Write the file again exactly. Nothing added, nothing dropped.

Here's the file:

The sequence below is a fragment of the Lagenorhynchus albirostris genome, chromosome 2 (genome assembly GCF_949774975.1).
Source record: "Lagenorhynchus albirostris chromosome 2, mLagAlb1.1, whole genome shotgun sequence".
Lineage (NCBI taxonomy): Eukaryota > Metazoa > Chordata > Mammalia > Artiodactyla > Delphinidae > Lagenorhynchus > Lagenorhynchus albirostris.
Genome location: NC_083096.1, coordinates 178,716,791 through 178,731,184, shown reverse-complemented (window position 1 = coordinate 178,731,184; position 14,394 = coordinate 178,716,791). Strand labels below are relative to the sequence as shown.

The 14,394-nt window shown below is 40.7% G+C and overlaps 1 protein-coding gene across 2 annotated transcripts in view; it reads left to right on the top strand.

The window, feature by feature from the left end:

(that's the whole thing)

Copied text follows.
The sequence below is a fragment of the Lagenorhynchus albirostris genome, chromosome 2 (genome assembly GCF_949774975.1).
Source record: "Lagenorhynchus albirostris chromosome 2, mLagAlb1.1, whole genome shotgun sequence".
Lineage (NCBI taxonomy): Eukaryota > Metazoa > Chordata > Mammalia > Artiodactyla > Delphinidae > Lagenorhynchus > Lagenorhynchus albirostris.
Genome location: NC_083096.1, coordinates 178,716,791 through 178,731,184, shown reverse-complemented (window position 1 = coordinate 178,731,184; position 14,394 = coordinate 178,716,791). Strand labels below are relative to the sequence as shown.

The 14,394-nt window shown below is 40.7% G+C and overlaps 1 protein-coding gene across 2 annotated transcripts in view; it reads left to right on the top strand.

The window, feature by feature from the left end: